Elon Musk, who owns Twitter, is probably the most obvious example of a user who went private recently. Musk didn’t really have to go private to hide his tweets from the public. He has more than 127 million followers.
Have you noticed that some of your favorite Twitter users have locked their accounts in the last day or two?
No, Musk locked his account to see if something was wrong with Twitter’s algorithm. This is what’s going on.
Many Twitter users have noticed a big change in their feeds over the past month or so. Shortly after Elon Musk took over, users started seeing all kinds of random tweets from accounts they didn’t follow or had never talked to in their “For You” feeds. Musk himself admitted that there was a problem and said that it was caused by an algorithm update that had been fixed.
But important users, especially those on the right and in Musk’s Twitter circle, kept saying that their engagement had dropped a lot because of the algorithm change.
People started to hear that users got more likes and retweets after they locked their accounts, which makes their tweets private and only visible to the people who already follow them. When you make your account private, people can’t retweet your posts, so your account would normally gets less attention.
Ian Miles Cheong, one of Elon Musk’s favorite right-wing Twitter users, said on Tuesday that he had seen more engagement when he tried out this theory himself. Cheong showed how people responded to two tweets that were similar to each other in a five-minute span. When Cheong was locked up, the tweet she sent got five times as many likes.
The Twitter test seemed to make it clear that Musk was aware of the problem.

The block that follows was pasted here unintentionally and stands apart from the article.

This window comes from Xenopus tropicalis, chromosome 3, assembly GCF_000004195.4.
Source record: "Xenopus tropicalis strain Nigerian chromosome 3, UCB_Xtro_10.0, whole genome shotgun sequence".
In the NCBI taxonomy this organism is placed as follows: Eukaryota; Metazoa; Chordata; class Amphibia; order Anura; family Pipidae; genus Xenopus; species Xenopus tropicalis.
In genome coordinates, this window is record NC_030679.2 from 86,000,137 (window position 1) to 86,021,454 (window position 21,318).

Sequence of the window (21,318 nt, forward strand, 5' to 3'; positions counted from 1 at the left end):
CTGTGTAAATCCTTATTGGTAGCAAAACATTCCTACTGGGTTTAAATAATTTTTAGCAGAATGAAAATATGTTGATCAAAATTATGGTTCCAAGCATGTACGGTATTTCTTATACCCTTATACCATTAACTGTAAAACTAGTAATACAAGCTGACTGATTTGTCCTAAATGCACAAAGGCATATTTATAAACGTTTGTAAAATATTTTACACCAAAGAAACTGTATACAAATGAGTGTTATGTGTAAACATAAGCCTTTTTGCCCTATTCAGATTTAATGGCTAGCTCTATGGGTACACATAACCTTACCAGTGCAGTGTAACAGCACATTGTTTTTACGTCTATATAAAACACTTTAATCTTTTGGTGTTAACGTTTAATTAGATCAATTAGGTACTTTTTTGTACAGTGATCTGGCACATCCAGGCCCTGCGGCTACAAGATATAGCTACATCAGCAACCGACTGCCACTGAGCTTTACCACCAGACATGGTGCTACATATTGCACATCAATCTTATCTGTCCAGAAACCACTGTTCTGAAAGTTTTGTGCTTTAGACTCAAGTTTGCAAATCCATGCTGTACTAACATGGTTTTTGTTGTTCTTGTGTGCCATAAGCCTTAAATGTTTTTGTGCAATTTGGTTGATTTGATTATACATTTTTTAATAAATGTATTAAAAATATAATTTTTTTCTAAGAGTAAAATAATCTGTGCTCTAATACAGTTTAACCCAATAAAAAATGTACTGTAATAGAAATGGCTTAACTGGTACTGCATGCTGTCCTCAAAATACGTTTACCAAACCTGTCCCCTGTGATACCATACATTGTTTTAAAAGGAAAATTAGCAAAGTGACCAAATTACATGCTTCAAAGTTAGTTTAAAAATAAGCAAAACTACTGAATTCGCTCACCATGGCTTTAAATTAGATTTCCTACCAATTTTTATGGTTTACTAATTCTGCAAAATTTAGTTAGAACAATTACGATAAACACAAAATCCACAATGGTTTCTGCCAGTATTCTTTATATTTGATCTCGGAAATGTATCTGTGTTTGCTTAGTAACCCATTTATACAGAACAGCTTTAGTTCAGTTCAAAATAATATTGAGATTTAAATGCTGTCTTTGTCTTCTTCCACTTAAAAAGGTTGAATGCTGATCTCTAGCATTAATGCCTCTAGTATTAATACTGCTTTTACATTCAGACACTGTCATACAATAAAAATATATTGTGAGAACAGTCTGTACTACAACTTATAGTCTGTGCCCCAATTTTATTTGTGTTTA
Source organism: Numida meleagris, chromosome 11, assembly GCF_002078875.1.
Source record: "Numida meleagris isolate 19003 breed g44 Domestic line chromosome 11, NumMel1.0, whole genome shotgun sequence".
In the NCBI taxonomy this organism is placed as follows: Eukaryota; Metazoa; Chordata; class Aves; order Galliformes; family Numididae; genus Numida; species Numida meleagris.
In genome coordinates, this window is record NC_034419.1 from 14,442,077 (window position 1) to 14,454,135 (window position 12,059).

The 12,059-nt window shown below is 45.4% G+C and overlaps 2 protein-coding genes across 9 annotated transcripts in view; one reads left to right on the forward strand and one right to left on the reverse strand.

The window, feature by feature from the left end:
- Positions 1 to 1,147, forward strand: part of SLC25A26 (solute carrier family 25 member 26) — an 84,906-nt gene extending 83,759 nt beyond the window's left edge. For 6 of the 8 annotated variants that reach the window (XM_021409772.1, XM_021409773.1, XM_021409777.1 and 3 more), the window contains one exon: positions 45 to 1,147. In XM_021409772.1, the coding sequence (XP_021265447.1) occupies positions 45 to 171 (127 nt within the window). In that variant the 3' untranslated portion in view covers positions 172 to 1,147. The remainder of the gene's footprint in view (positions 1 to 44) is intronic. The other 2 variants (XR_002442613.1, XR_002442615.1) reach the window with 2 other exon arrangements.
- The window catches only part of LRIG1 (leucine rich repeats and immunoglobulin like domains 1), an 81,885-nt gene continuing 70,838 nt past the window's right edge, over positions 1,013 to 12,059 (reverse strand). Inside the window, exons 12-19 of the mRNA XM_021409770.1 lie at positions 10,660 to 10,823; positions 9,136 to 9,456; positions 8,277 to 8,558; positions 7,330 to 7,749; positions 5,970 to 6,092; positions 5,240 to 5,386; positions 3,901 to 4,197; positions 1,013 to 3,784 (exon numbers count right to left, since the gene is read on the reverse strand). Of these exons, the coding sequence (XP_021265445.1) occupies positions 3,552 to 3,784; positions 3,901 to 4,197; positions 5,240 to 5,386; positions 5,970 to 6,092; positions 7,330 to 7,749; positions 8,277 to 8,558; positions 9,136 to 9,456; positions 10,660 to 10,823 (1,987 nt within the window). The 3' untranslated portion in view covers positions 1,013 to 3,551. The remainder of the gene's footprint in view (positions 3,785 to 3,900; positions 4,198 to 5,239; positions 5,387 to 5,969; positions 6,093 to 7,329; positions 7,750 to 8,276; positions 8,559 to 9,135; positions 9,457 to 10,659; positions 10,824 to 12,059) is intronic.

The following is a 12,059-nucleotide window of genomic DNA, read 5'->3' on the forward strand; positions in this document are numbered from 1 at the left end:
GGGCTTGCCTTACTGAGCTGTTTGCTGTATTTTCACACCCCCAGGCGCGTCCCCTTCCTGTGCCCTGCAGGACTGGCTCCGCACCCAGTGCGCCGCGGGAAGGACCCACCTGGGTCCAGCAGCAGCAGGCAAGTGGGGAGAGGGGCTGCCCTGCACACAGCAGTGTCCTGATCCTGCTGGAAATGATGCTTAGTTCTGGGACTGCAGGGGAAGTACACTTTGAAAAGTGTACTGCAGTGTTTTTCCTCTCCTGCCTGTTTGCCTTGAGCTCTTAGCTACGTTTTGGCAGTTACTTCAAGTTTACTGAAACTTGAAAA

“Wow, this is very scary,” Musk replied to Cheong on Twitter (Opens in a new window).
Musk had locked his own Twitter account by early Wednesday morning.
Users who weren’t already following Musk were confused about why they couldn’t see his tweets anymore. Usually, a Twitter user would lock their account when something bad was going to be written or said about them. Some people wondered if that was true. But if you have tens or hundreds of millions of followers, going private doesn’t really help you hide.
Musk, however, sent out a tweet explaining that he was testing the idea that some algorithmic quirk makes tweets from locked accounts more important.
“I made my account private until tomorrow morning to see if you see my private tweets more than my public ones,” he said (Opens in a new window).
Musk’s public test has a few strange features.
For one thing, it looks like the user he is testing is himself. Engagement and reach go up and down depending on many different things at any given time. Sometimes more people interact with content because it was posted at a certain time or because there was something else going on that day on the platform. If there is a problem, it’s unlikely that the experience of one user will get to the bottom of it.
The fact that Musk owns the platform is also a problem. He can see Twitter’s code and talk to its programmers. One would hope that those developers have tools that can reverse engineer the problem and figure out what changes were made in the last month that caused it. Musk’s decision to lock his account was unnecessary and over the top.
Users on both the left and the right, as well as those who never talk about politics on Twitter, have been upset about these problems. No matter what Musk finds when he tests it with his own account, it is clear that under his leadership, Twitter’s recommendation algorithm has changed in a bad way.